College Dean's CD Holds Musical Treasure
If you've attended a recent music program at Sandhills Community College, you may have had the pleasure of hearing Rick Smith, dean of institutional advancement, sing a familiar tune or two.
In addition to being an excellent fundraiser and administrator, Rick is a superb guitarist blessed with a warm baritone that he wields with professional finesse.
If you haven't attended any of the programs where Rick's singing was featured, there's hope yet.
In 2011, Rick recorded a CD at Danny Infantino's state-of-the-art studio in Southern Pines, and the results are nothing less than astonishing.
"Music has been one of the mile-markers of my life," says Smith. "The songs I have recorded for this album reflect some of those mile-markers - and the places, people and memories that are part of them. I hope you find a tune (or two) on this album that do that for you."
Indeed, there's a little something for everyone on "Who Knows Where the Time Goes?" Smith delivers the opening cut, "Affair on 8th Avenue," penned by Canadian singer-songwriter Gordon Lightfoot, with sensitivity and a deep appreciation for Lightfoot's poetic bent. The song is a classic of the 1970s and has been too long out of circulation, but the lyric is memorable:
"And she showed me her treasures of paper and tin/And then we played a game only she could win/And she told me a riddle I'll never forget/Then left with the answer I've never found yet."
Peter, Paul, and Mary's lyric "There Is a Ship" resonates with the strains of the traditional "The Water is Wide," and Smith loses none of the impact with his sometimes delicate and always soulful delivery.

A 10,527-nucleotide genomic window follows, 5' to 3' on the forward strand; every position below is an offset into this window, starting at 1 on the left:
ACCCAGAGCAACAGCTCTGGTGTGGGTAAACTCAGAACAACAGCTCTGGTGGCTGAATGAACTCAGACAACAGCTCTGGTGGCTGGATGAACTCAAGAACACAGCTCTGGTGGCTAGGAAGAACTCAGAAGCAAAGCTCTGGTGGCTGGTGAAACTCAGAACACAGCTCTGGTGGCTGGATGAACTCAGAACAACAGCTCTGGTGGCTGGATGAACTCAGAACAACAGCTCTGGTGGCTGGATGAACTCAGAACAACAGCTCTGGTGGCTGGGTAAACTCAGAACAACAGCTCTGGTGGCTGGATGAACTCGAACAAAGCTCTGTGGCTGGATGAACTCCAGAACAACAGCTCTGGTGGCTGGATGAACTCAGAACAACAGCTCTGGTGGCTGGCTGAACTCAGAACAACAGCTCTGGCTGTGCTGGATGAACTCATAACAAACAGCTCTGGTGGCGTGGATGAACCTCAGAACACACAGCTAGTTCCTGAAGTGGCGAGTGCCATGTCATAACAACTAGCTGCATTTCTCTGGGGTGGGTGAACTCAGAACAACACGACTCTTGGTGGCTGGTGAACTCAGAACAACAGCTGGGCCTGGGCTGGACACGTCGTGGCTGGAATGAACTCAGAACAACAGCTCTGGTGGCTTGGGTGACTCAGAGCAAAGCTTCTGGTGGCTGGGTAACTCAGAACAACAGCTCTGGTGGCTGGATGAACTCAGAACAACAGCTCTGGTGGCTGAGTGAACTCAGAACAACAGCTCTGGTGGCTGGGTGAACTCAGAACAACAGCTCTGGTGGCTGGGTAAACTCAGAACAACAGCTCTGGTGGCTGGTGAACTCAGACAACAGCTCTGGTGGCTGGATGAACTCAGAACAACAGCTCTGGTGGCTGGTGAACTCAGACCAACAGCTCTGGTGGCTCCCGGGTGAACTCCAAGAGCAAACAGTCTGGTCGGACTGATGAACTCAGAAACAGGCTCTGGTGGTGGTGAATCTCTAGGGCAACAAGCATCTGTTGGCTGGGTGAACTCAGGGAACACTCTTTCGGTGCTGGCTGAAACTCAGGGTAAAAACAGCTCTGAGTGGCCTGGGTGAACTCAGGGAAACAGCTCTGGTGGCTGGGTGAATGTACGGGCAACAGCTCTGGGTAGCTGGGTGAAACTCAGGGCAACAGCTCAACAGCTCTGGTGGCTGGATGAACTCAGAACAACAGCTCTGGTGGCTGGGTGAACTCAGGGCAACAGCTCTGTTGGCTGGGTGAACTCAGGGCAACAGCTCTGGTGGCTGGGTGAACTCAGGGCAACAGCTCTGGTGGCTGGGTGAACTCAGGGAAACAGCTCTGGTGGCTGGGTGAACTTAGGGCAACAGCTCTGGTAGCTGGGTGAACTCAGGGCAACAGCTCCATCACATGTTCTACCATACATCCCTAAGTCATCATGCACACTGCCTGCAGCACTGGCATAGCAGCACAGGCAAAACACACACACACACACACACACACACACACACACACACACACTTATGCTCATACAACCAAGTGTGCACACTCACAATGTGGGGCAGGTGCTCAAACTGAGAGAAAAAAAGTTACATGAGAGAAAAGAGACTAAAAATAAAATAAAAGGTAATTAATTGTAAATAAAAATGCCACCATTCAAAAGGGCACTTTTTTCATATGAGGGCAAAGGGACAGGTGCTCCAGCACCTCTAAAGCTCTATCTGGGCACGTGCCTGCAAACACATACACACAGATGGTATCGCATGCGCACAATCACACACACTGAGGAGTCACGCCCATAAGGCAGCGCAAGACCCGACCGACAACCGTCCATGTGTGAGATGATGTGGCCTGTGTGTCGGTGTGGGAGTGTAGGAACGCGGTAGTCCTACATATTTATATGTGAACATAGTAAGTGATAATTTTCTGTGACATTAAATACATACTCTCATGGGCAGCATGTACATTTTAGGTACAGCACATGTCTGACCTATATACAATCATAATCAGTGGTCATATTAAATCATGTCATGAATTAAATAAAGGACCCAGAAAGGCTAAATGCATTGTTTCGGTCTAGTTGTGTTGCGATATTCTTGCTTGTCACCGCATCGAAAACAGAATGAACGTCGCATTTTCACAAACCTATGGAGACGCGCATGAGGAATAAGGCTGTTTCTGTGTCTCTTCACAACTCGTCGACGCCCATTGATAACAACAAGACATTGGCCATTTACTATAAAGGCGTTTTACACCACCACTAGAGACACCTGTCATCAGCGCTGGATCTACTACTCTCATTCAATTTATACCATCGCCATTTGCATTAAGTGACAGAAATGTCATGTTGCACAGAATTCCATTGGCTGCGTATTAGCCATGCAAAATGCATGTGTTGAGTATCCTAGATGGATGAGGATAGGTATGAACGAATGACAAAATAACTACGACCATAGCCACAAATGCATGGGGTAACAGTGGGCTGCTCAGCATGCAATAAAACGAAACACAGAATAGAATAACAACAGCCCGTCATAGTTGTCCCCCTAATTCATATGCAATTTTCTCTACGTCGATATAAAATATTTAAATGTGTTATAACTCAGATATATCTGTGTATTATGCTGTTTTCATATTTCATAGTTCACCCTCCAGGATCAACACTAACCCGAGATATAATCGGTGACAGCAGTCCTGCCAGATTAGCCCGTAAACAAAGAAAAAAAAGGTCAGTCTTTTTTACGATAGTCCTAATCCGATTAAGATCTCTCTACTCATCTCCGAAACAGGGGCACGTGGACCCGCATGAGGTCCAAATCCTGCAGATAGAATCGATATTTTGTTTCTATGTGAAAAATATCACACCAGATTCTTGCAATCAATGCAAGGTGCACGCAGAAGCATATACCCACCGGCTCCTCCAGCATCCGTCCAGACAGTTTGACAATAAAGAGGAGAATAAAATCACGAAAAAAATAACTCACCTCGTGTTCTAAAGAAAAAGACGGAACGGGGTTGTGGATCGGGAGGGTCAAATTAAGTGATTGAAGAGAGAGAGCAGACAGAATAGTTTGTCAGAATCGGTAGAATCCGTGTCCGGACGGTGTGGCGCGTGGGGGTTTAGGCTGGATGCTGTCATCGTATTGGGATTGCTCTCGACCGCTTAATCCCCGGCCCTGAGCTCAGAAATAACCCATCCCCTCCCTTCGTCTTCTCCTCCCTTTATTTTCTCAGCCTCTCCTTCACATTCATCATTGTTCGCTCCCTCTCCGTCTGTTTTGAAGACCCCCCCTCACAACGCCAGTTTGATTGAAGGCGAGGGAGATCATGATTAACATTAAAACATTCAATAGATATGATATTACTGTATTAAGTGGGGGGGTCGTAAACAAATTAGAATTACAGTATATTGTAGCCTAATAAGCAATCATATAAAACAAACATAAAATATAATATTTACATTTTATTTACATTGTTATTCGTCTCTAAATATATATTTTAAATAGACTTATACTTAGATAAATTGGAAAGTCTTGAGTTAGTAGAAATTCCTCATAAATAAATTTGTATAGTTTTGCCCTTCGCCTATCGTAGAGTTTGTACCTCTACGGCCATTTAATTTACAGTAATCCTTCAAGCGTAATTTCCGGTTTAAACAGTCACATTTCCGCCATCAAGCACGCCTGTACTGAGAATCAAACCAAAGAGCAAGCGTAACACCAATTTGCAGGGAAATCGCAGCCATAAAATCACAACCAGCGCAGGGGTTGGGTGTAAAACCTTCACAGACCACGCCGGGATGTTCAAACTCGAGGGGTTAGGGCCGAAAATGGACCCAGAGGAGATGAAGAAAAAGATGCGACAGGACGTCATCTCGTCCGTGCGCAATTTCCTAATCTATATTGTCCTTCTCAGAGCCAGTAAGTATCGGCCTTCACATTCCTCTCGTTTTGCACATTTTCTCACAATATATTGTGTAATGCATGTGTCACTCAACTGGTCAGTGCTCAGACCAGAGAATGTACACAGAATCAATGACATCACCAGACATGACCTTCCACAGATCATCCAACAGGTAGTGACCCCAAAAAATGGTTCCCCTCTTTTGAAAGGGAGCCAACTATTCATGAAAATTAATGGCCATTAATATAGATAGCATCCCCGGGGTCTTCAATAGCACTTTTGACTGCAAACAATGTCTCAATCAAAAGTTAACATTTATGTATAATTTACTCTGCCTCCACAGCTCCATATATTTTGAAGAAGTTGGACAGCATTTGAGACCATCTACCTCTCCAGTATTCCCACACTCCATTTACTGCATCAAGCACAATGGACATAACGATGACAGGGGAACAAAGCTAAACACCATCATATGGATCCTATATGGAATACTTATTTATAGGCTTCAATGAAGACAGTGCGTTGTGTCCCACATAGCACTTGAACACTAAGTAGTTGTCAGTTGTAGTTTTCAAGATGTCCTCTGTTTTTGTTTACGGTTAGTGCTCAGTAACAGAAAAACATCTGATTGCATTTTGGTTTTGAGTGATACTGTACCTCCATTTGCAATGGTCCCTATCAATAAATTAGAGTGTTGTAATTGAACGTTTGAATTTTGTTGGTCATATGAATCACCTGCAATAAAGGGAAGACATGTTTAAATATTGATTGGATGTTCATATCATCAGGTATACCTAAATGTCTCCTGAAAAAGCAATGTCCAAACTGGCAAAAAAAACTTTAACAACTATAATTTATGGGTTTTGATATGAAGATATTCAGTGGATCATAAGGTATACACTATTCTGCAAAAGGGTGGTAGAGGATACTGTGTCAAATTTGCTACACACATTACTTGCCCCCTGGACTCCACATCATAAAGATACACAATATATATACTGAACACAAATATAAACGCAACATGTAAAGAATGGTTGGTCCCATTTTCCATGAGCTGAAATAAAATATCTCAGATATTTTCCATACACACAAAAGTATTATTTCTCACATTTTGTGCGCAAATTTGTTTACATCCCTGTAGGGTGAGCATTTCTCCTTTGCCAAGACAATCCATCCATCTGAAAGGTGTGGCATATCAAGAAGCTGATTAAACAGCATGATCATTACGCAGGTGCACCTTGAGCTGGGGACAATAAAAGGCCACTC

If it's possible to find a tune that transcends the other 11 cuts on Smith's CD, it's Willie Nelson's "My Heroes Have Always Been Cowboys," which Smith delivers with Nelson's characteristic verve and a slightly more laid-back feeling - if it's possible to be more laid-back than Willie Nelson.
With James Taylor's "Walking Man," Smith maintains the gentle allure and beauty of the song's original arrangement while adding a sweet, soothing touch on the vocals. Smith's selection of John D. Loudermilk - this Durham cat wrote "A Rose and a Baby Ruth," "Then You Can Tell Me Goodbye," "Abilene" and "Break My Mind"- is a tribute to a North Carolina songwriter who has never quite received the praise he deserves.
Keeping with the album's eclectic approach, Smith presents Lerner and Loewe's "I Wonder What the King is Doing Tonight?" with a vigor that nudges Richard Burton off the stage.
"Rick's 'Who Knows Where the Time Goes?' is a delightful treat for the ears with lush arrangements that compliment his rich baritone," says Danny Infantino. "Anyone who listens to Rick's playing and singing can't help but be moved."
So where can you buy a copy of Rick Smith's new CD? The songs are downloadable from the Internet on iTunes and CD Baby, and hard copies are available at The Country Bookshop.
If you'd like to hear Smith's artful delivery of "Danny Boy," he will be making a guest appearance at Danny Infantino's St. Patrick's Day Celtic concert at the Weymouth Center for the Arts and Humanities on Friday, March 16, at 7 p.m.
As part of Palustris, Smith will also be singing songs from his CD with the Little Orphan Annie Junk-and-Scat Band on March 22 at 1 p.m. in the Dempsey Student Center at Sandhills Community College. Admission is free.
Contact Stephen Smith at travisses@ hotmail.com.
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